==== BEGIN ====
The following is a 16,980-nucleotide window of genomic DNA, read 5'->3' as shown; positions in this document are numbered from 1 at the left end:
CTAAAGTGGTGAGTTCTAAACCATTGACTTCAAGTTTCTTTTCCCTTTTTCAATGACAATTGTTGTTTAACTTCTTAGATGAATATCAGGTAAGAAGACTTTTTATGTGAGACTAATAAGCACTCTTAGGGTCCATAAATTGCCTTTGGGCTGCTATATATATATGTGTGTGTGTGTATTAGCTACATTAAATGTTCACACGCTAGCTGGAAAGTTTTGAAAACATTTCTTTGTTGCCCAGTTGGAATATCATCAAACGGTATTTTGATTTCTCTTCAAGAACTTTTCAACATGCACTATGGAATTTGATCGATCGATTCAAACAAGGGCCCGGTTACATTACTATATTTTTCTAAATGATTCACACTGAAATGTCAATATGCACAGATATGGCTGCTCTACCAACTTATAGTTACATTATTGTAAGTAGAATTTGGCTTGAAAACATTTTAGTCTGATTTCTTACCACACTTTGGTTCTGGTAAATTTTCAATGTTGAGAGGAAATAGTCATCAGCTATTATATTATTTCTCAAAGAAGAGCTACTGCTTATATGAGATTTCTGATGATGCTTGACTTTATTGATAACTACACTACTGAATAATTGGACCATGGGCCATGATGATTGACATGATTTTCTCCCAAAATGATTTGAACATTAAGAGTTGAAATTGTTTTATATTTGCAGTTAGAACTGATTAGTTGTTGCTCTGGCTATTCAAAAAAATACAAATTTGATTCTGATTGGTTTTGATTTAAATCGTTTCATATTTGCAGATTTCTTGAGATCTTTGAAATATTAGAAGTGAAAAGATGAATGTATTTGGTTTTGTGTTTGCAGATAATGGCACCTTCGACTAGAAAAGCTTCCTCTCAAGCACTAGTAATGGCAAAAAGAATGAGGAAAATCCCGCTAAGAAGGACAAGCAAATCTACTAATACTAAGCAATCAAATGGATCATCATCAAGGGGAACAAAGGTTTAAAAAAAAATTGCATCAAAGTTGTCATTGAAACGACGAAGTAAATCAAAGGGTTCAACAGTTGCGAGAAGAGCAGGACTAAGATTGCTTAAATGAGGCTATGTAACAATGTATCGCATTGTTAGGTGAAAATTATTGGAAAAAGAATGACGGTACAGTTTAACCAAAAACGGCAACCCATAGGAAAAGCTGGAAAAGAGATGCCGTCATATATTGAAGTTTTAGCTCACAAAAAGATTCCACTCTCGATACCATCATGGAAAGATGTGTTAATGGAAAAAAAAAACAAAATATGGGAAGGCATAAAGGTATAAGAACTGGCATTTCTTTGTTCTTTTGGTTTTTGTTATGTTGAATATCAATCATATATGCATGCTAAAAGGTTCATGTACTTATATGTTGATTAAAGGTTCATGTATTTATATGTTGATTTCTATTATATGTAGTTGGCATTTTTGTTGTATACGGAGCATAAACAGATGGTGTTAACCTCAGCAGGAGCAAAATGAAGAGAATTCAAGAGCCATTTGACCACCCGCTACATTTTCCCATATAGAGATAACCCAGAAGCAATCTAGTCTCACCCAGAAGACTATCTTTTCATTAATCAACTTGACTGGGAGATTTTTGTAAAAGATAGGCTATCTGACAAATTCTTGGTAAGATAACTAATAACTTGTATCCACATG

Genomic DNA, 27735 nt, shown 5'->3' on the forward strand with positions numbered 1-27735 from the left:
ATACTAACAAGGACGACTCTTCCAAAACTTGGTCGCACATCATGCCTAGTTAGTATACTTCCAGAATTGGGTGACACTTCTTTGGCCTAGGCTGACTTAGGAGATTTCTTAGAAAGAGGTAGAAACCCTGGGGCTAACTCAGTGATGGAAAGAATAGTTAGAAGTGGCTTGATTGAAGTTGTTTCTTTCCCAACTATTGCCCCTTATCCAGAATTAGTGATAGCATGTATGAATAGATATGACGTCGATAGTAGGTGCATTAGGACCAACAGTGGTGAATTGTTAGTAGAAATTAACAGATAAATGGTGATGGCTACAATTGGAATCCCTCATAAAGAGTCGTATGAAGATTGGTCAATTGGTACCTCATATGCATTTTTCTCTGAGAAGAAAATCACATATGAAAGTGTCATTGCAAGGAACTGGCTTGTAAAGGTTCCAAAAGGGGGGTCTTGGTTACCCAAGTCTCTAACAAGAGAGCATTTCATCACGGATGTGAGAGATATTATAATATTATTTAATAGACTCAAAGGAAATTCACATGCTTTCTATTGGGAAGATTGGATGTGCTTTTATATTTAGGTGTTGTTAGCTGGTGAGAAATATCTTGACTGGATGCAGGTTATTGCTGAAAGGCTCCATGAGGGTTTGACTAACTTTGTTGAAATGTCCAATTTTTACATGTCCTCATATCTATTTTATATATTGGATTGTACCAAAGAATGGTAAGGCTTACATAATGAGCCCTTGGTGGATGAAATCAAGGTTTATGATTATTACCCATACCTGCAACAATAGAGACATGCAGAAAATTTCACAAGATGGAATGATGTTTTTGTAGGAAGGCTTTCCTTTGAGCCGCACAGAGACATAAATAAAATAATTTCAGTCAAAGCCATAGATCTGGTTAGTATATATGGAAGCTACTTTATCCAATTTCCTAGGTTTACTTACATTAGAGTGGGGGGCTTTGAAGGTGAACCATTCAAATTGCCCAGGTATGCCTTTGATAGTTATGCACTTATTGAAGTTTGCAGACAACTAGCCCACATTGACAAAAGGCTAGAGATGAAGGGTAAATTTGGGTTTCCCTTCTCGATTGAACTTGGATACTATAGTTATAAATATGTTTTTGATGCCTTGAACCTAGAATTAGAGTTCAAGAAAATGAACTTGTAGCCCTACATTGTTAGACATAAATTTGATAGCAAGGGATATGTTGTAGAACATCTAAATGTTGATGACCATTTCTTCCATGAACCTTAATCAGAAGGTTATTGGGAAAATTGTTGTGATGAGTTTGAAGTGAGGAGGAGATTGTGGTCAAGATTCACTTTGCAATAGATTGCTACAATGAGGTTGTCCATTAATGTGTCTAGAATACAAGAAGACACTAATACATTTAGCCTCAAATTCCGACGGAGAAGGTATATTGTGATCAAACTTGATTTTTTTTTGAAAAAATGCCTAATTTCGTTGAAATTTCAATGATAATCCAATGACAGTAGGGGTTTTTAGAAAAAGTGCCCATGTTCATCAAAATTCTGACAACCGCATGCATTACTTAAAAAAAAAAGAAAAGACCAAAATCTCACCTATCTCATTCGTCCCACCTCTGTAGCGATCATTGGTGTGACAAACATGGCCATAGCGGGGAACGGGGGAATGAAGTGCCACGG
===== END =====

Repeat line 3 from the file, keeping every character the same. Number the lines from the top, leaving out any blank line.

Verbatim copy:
Genomic DNA, 27735 nt, shown 5'->3' on the forward strand with positions numbered 1-27735 from the left: